If you can get past the ingratiating persona of its director and M.C., Damon Gameau, the documentary “2040” is an accessible and informative look at solutions to the climate crisis.
The conceit is that Gameau, an Australian actor, envisions an auspicious future in the year 2040 for his daughter. He imagines a world where the existential threats of climate change have been curtailed, using only technologies that exist today. (He calls it “fact-based dreaming.”)
Discussions of science and economics alternate with self-consciously sprightly storytelling (stop-motion animation; dramatized scenes set in 2040 with Gameau in bad old-age makeup). The filmmaker also includes interviews with children from across the globe who pose their own environmental remedies. Gameau describes these interludes as consulting the generation that will share the future with his daughter.
While Gameau’s mode of address sometimes appears aimed at an impatient preteen, that may be what it takes for foot-dragging adults to hear him out.
Interviewing an array of academics and activists, Gameau visits a solar-powered microgrid system in Bangladesh. He hops in a driverless car and explores what might happen in a society that made shared, on-demand versions of such vehicles the norm. Solutions for regenerating farmland and revitalizing the oceans seem like can’t-lose propositions. And computerized dashboards that help individuals track their impacts on natural resources could inspire a sense of shared responsibility.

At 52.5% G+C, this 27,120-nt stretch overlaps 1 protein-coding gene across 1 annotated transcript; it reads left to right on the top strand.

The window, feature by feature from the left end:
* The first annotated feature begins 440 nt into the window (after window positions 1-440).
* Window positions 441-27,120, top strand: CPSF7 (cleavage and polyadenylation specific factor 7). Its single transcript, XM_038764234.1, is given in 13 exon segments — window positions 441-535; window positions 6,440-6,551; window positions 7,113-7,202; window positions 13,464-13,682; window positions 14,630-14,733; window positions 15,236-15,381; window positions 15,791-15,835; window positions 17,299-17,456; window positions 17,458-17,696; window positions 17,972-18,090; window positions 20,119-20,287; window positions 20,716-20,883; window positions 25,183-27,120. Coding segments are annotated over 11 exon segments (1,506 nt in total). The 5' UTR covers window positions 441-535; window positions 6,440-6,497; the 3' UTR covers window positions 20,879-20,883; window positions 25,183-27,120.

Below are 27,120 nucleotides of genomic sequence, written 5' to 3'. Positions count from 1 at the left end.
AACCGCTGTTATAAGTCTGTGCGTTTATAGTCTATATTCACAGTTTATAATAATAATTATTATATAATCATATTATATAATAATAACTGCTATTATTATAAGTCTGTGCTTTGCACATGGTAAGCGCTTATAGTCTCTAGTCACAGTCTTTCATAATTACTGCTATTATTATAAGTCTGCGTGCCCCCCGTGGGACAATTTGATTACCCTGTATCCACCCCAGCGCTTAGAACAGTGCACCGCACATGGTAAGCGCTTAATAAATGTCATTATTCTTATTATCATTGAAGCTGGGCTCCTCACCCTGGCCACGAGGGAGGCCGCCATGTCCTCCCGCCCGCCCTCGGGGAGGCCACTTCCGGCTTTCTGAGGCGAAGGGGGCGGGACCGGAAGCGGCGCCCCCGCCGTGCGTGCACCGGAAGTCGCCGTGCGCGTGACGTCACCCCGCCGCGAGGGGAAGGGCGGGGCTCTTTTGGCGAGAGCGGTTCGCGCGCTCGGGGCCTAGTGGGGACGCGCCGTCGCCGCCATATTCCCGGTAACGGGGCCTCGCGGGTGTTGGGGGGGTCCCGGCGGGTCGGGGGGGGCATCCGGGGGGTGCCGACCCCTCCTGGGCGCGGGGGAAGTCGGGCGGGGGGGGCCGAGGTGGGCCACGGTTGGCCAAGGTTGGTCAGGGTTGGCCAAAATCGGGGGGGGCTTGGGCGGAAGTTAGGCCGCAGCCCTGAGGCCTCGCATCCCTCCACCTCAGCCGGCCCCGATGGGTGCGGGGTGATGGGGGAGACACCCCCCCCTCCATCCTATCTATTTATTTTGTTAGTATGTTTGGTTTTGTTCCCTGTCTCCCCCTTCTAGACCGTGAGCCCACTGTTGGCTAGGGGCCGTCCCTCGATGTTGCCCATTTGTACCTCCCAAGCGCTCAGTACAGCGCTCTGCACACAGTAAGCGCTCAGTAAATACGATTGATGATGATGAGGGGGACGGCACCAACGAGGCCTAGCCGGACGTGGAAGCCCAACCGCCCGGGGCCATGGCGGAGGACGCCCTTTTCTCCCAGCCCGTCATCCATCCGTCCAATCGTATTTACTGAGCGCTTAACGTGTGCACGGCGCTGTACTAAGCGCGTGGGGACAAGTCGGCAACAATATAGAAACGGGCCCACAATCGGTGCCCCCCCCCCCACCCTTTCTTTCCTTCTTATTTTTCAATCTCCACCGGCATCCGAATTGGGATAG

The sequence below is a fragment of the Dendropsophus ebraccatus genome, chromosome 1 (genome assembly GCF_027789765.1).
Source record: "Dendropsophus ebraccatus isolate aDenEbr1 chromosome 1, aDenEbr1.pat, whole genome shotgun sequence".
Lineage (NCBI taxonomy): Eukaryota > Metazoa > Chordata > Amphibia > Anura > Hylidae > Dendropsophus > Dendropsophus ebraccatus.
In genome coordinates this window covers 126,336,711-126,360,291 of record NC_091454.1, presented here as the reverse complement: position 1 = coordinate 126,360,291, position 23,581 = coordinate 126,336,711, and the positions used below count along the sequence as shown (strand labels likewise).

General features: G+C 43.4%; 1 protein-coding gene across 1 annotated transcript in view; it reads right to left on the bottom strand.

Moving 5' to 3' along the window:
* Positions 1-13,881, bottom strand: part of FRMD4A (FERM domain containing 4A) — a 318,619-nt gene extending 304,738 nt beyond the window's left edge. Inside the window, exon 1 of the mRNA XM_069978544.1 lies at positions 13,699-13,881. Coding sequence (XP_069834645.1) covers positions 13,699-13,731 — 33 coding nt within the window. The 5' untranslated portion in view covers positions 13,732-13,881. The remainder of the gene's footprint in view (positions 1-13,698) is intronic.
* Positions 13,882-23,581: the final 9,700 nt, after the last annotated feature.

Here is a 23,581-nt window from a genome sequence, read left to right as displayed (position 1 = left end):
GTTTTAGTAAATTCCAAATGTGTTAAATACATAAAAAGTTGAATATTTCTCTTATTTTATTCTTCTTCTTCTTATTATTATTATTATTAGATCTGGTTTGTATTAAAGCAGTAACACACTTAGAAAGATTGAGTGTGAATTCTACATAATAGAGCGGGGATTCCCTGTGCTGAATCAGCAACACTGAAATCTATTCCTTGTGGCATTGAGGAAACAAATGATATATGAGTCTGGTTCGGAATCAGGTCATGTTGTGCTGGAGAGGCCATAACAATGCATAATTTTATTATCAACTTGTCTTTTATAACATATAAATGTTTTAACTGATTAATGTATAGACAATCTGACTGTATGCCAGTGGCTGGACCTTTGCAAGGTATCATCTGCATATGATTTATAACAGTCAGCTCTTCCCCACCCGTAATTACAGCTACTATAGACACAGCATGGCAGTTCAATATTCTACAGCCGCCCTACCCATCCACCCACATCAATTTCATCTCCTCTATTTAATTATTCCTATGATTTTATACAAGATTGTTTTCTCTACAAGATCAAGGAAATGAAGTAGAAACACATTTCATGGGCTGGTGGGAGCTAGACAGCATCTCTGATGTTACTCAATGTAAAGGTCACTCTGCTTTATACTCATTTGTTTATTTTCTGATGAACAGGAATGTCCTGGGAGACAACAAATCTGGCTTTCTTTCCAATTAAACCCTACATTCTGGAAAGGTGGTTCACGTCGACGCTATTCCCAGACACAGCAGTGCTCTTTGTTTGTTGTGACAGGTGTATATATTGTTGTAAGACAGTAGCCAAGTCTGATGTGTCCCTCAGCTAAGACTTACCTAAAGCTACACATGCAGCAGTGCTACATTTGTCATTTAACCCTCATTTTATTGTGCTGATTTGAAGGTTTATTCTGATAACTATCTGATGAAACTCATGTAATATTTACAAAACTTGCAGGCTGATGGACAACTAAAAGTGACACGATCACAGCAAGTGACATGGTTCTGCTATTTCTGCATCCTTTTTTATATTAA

Although the odds of implementing all these ideas might seem steep, “2040” is a rare climate documentary with an optimistic message.
2040 Not rated. In English, Bengali, Swahili and Swedish, with subtitles. Running time: 1 hour 32 minutes. Watch on virtual cinemas.
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